“They seem in a hurry,” answered Harry, as he adjusted the glass to his eye, “and will go through the Gate in less time than it will take to mention the circumstance.”
“What do you make of them, sir?”
“The little man who called himself Jack Tier is in the stern-sheets of the boat, for one,” answered Mulford.
“And the other, Harry—what do you make of the other?”
“It seems to be the chap who hailed to know if we had a pilot. He means to board us at Riker’s Island, and make us pay pilotage, whether we want his services or not.”
“Blast him and his pilotage too! Give me the glass”—taking another long look at the boat, which by this time was glancing, rather than pulling, nearly at right angles across his bows. “I want no such pilot aboard here, Mr. Mulford. Take another look at him—here, you can see him, away on our weather bow, already.”
Mulford did take another look at him, and this time his examination was longer and more scrutinizing than before.
“It is not easy to cover him with the glass,” observed the young man—“the boat seems fairly to fly.”
“We’re forereaching too near the Hog’s Back, Capt. Spike,” roared the boatswain, from forward.
“Ready about—hard a lee,” shouted Spike. “Let all fly, for’ard—help her round, boys, all you can, and wait for no orders! Bestir yourselves—bestir yourselves.”
It was time the crew should be in earnest. While Spike’s attention had been thus diverted by the boat, the brig had got into the strongest of the current, which, by setting her fast to windward, had trebled the power of the air, and this was shooting her over toward one of the greatest dangers of the passage on a flood tide. As everybody bestirred themselves, however, she was got round and filled on the opposite tack, just in time to clear the rocks. Spike breathed again, but his head was still full of the boat. The danger he had just escaped as Scylla met him as Charybdis. The boatswain again roared to go about. The order was given as the vessel began to pitch in a heavy swell. At the next instant she rolled until the water came on deck, whirled with her stern down the tide, and her bows rose as if she were about to leap out of water. The Swash had hit the Pot Rock.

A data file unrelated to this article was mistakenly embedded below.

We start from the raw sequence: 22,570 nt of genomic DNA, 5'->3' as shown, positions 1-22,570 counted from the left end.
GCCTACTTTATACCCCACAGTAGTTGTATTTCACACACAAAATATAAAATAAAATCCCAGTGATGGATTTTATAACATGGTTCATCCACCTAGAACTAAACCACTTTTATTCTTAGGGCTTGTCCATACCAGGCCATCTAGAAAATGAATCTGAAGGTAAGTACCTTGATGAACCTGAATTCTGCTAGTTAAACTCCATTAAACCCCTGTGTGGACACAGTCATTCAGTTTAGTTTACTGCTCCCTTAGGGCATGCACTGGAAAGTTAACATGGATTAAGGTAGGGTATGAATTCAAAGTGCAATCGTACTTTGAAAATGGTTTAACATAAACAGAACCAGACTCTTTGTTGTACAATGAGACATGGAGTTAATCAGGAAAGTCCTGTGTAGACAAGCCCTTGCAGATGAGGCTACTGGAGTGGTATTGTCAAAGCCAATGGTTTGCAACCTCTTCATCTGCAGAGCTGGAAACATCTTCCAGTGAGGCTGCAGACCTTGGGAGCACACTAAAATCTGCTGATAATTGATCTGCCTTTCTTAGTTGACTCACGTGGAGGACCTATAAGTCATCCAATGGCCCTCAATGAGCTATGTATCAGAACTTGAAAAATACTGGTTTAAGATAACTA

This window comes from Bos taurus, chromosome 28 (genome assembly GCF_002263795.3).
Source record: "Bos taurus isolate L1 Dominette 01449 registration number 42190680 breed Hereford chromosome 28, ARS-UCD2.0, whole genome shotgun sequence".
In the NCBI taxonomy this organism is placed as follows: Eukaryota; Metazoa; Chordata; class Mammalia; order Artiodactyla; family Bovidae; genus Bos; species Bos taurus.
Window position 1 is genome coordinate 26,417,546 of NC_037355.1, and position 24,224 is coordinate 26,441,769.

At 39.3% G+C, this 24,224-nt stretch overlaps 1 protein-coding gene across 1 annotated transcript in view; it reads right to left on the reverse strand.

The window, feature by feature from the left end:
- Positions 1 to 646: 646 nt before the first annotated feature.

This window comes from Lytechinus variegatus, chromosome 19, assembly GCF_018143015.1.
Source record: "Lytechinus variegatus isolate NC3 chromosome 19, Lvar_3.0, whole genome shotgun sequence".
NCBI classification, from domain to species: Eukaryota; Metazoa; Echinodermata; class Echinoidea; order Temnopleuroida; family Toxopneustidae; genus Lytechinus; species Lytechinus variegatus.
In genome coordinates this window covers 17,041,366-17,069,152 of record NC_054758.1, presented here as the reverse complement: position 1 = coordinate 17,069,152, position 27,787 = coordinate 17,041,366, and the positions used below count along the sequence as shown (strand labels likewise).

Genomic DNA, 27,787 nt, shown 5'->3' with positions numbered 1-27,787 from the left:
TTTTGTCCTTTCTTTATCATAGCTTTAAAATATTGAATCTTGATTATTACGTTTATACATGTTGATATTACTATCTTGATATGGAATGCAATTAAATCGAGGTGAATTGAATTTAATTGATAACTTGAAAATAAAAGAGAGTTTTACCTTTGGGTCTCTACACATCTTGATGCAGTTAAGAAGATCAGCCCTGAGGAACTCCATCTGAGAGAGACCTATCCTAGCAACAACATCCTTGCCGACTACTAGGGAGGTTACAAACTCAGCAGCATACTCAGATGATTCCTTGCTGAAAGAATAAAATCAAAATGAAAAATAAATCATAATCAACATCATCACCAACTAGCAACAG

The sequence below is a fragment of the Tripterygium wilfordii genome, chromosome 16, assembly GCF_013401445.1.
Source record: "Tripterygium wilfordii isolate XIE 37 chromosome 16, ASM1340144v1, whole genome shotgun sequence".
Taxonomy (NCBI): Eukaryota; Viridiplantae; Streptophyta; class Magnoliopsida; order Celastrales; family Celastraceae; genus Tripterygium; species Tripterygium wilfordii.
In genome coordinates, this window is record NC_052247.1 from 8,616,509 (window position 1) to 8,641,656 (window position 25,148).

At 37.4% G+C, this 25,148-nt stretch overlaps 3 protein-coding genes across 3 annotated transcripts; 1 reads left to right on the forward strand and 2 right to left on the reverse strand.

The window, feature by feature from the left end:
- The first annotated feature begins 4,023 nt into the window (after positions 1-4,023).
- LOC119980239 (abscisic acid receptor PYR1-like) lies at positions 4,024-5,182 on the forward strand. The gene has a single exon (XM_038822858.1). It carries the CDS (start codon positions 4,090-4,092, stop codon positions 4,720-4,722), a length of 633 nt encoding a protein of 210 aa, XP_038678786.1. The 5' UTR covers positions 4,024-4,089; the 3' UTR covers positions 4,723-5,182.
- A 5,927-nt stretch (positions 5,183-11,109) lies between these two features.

“Watch. If we know him to be a thief, shall we not lay hands on him?
Dogb. Truly, by your office, you may; but I think they that touch pitch will be defiled; the most peaceable way for you, if you do take a thief, is, to let him show himself what he is, and steal out of your company.”
Much Ado About Nothing.
We left the brigantine of Capt. Spike in a very critical situation, and the master himself in great confusion of mind.